Labor's Gotta Play Hardball to Win!

Showdown on West Coast Docks: The Battle of Longview
(November 2011). 
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Chicago Plant Occupation Electrifies Labor
(December 2008). 
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May Day Strike Against the War Shuts Down
U.S. West Coast Ports

(May 2008)

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April 2023

Local 13 and 10 Show the Way Forward for ILWU!

ILWU: No Contract, No Work!

ILA Ranks: Don’t Work Diverted Cargo! Solidarity with ILWU!

The twin ports of Los Angeles (above) and Long Beach are the largest in the U.S. and together account for 40% of all the cargo coming into the country. For a unified nationwide ILWU-ILA port strike! (Mario Tama / Getty Images)

By members of the International Longshore and Warehouse Union

The International Longshore and Warehouse Union (ILWU) has been working without a contract for ten months, reportedly locked in intractable bargaining with the employers for almost a year. In an attempt to allay workers’ concerns, on April 20, the union issued a press release saying that negotiators have reached a “tentative agreement” on “certain key issues.” A few hours later the employers’ Pacific Maritime Association (PMA) issued its own press release, saying that while there had been significant progress, “several key issues remain unresolved.” Which issues? On February 23, a joint press release said that negotiators were hopeful about reaching an agreement “soon.” Not so soon, turns out. And last July 26 the union announced agreement on continuing benefits. But as to what’s being negotiated, one point of agreement is to keep the union membership in the dark.

This is the longest continuous time that ILWU has been working without a contract or strike. The Longshore Caucus used to authorize the Bargaining Committee with power to declare a strike to let PMA know we mean business. When our union was strong, no contract meant no work. It should be that way today.

Earlier this month, frustrated by the negotiations stalemate, Local 13 longshore workers in the two busiest U.S. ports, Los Angeles and Long Beach (L.A./LB), shut down the docks over safety issues on April 6 and 7 as they “red-tagged” faulty equipment in one of the most dangerous industries. Automated terminals, in particular, were hit. PMA put out a statement complaining that the action was “not routine”. But there is no “routine” because there is no signed agreement between the employers and the union. Last November there were safety issues in Oakland where the members took action and shut down terminals.

These rank-and-file job actions reflect the anger of longshore workers up and down the Coast toward the PMA, which is clearly using stalling tactics in negotiations essentially over the key question of automation, which threatens to eliminate thousands of longshore jobs. Not only is the membership not being informed, last June, four days after meeting with President Joe Biden on the USS Iowa in San Pedro, the ILWU tops issued a joint statement with the PMA agreeing not to strike. Yet the right to strike is the only leverage the union has in negotiations.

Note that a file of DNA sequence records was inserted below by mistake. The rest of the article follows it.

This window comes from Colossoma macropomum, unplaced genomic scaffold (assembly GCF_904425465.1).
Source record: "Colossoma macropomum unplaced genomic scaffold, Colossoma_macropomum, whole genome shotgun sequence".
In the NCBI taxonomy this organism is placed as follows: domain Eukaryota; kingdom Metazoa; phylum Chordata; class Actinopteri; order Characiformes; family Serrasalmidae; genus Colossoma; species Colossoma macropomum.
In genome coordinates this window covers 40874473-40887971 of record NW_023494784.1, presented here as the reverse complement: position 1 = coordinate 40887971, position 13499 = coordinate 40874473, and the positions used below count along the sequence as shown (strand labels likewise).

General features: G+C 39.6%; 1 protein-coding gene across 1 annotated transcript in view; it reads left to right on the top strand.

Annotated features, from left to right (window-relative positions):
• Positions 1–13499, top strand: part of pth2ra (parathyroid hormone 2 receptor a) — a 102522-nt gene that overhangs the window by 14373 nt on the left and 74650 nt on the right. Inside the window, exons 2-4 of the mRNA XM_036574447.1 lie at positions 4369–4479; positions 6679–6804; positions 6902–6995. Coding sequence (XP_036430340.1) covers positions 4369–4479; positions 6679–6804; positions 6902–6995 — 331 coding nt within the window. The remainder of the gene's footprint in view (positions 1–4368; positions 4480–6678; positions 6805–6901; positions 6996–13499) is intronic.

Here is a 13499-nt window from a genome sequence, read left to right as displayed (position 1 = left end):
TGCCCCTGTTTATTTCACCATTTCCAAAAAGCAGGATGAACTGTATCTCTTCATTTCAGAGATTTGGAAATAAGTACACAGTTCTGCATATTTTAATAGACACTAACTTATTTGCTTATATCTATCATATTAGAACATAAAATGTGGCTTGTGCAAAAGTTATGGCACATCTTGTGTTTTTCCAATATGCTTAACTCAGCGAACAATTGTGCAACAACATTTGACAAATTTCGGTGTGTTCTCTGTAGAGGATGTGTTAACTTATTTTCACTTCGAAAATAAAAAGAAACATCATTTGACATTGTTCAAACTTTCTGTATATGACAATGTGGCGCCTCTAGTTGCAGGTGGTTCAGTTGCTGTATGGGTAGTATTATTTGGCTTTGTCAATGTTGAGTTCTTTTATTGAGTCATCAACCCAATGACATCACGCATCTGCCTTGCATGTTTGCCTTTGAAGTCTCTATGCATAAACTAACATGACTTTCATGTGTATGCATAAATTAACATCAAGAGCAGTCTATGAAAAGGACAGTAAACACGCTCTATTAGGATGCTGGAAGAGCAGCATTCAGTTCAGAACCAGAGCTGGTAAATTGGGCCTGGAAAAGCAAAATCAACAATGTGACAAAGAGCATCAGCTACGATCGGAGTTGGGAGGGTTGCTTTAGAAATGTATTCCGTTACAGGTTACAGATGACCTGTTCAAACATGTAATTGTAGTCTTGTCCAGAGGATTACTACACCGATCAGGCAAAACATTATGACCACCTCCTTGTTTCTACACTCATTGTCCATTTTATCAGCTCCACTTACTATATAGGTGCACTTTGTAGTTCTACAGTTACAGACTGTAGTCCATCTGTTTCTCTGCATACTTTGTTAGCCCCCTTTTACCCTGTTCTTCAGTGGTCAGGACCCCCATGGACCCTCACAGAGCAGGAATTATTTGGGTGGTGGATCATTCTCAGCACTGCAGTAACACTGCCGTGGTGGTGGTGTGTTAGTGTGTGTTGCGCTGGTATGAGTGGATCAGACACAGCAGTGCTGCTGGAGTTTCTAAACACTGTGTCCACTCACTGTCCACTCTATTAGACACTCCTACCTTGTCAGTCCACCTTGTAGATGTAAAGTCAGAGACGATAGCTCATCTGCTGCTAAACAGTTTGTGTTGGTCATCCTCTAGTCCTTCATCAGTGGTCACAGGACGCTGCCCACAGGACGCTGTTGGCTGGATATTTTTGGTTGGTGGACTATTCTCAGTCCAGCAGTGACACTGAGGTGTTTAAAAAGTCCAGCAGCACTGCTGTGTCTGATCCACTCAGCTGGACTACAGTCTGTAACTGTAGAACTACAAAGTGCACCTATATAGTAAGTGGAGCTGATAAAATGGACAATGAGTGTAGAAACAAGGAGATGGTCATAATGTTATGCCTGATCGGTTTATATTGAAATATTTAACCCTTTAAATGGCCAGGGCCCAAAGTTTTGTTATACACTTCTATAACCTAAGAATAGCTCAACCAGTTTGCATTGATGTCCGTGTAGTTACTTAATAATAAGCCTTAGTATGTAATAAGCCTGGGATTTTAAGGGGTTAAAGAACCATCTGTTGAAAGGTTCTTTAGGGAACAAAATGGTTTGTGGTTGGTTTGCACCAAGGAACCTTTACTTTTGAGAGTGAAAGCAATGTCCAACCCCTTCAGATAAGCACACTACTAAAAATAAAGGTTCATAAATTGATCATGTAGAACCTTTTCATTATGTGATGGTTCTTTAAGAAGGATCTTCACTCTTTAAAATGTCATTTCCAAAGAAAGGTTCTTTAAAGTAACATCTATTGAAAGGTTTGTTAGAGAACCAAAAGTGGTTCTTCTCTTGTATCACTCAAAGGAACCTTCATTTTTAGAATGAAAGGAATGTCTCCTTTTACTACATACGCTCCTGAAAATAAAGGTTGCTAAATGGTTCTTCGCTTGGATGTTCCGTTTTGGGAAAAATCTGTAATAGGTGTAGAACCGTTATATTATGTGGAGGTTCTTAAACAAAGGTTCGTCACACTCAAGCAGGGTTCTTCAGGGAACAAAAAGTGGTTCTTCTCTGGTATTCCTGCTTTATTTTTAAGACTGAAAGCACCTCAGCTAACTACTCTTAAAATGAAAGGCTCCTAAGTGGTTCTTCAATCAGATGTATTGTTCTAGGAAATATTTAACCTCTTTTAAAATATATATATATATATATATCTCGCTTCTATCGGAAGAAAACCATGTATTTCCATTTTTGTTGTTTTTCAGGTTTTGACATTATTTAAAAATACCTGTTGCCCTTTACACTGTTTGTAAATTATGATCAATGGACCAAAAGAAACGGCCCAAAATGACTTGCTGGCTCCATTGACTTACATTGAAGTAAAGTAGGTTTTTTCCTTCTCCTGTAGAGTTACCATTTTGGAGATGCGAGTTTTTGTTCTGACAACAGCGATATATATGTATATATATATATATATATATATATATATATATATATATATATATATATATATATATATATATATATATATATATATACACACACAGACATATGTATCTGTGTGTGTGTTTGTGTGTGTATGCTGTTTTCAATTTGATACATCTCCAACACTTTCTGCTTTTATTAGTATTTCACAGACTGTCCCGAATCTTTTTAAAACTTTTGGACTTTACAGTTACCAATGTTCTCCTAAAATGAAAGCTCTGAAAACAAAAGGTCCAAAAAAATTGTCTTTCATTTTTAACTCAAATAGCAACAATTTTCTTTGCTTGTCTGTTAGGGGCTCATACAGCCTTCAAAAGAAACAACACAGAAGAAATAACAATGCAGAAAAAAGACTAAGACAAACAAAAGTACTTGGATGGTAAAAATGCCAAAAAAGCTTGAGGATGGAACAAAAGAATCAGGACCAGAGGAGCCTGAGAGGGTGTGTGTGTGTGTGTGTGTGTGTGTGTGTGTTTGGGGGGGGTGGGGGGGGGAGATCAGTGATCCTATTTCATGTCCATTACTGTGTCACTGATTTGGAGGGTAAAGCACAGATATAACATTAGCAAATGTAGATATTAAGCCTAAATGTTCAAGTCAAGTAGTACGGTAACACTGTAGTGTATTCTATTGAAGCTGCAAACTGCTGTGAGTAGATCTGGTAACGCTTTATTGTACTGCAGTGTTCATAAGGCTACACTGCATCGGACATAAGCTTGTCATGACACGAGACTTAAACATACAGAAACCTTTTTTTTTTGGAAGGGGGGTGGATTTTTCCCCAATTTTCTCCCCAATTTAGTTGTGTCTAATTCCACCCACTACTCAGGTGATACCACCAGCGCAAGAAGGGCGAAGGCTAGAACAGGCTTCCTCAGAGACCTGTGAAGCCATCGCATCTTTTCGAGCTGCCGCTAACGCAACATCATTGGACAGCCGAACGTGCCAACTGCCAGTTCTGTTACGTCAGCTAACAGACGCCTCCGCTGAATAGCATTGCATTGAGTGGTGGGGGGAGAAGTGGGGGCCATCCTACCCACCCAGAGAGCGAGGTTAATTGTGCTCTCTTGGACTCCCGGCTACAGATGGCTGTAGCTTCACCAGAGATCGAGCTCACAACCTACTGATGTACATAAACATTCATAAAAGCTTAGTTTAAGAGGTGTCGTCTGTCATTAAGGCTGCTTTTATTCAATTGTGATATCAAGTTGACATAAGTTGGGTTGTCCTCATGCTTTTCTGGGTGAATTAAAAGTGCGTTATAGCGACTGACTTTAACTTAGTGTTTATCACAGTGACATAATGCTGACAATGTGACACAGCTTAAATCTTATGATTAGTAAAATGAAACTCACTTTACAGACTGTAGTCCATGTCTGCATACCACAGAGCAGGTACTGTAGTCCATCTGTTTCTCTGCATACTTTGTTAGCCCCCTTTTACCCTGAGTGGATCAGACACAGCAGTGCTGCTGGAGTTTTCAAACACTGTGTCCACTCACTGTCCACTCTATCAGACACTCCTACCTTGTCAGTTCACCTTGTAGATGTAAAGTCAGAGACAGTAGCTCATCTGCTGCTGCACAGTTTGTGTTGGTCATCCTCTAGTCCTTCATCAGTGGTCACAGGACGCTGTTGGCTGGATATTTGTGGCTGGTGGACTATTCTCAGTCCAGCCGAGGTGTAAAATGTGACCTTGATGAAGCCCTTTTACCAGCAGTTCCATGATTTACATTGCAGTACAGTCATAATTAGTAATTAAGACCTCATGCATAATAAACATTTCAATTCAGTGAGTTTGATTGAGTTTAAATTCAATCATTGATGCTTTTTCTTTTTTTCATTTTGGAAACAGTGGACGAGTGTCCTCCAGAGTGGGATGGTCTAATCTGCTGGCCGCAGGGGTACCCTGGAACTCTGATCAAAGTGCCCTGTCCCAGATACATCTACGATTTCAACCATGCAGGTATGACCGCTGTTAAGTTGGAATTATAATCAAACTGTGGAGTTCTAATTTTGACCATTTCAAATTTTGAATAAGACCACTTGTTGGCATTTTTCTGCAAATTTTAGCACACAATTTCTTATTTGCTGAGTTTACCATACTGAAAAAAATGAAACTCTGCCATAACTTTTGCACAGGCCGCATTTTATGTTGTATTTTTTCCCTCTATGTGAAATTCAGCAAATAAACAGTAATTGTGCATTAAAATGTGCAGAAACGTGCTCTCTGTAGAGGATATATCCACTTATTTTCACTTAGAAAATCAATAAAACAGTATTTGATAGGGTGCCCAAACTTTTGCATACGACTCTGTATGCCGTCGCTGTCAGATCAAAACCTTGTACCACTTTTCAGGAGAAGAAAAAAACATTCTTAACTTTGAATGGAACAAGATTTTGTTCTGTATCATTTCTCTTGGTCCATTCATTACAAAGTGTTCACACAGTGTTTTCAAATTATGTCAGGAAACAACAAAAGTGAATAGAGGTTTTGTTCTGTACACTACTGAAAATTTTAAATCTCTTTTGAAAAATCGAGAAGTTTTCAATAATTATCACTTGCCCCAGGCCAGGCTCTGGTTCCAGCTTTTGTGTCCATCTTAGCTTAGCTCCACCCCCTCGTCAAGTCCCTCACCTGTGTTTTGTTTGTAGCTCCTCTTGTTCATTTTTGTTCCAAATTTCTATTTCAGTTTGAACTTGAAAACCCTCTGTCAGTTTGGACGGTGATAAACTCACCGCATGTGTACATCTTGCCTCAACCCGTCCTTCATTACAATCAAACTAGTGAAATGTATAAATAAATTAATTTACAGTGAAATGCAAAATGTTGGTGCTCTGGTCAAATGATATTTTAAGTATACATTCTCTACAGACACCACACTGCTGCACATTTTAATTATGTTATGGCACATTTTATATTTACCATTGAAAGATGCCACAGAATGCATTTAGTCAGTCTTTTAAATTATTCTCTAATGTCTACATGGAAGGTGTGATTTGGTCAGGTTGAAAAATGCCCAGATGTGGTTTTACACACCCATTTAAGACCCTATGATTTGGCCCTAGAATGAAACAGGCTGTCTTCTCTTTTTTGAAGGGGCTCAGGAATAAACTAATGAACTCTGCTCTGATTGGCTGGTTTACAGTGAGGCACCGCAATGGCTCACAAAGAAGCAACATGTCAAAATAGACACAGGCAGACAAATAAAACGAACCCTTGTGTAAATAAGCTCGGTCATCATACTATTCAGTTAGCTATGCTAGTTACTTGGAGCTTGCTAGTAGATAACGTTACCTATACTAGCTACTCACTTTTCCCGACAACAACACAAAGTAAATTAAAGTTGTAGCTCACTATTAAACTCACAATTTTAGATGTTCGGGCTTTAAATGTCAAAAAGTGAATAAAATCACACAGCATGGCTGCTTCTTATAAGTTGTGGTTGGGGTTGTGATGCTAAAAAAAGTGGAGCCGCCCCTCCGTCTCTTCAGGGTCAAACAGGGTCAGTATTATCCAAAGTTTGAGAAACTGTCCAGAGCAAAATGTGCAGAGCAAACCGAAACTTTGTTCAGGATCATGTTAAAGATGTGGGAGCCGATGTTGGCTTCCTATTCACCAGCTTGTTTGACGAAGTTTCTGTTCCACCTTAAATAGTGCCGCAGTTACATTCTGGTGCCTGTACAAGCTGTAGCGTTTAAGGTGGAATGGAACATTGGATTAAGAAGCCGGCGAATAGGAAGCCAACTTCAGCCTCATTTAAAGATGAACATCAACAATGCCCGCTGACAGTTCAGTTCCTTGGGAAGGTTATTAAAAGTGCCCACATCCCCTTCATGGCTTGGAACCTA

There should be an elected strike committee. Longshore workers need to take action to gain control of safety, technology and automation. The largest local on the Coast has thrown down the gauntlet. It’s time for the other locals to pick it up with coastwise strike action.

The bosses are gearing up. Back in March, a coalition of 238 shippers called on President Biden to intervene. Remember that Biden (who calls himself “the most pro-union president” ever) and Congress intervened in railroad labor talks last year. They pushed through a law making an impending rail strike illegal, and imposed a contract with no sick leave that a majority of union members had voted down.

Let’s not forget, also, that in 2012 the Democratic Obama-Biden administration ordered an armed Coast Guard cutter to escort a scab ship to the EGT terminal in Longview, Washington, in a blatant effort to back the grain monopolies against the ILWU. And in 2002, Republican president George W. Bush, at the urging of Democratic Senator Diane Feinstein, invoked the slave-labor Taft-Hartley Act to get war materiel moving for the impending U.S. invasion of Iraq. Longshore workers must be prepared to take on strikebreaking by Democrats and Republicans.

It’s high time to strike! The ILA in the Gulf and East Coast ports must support our strike. Don’t work diverted cargo! A victory for ILWU is a victory for ILA and all labor!

Diverted Cargo is Scab Cargo –
ILA Must Refuse to Handle Scab Cargo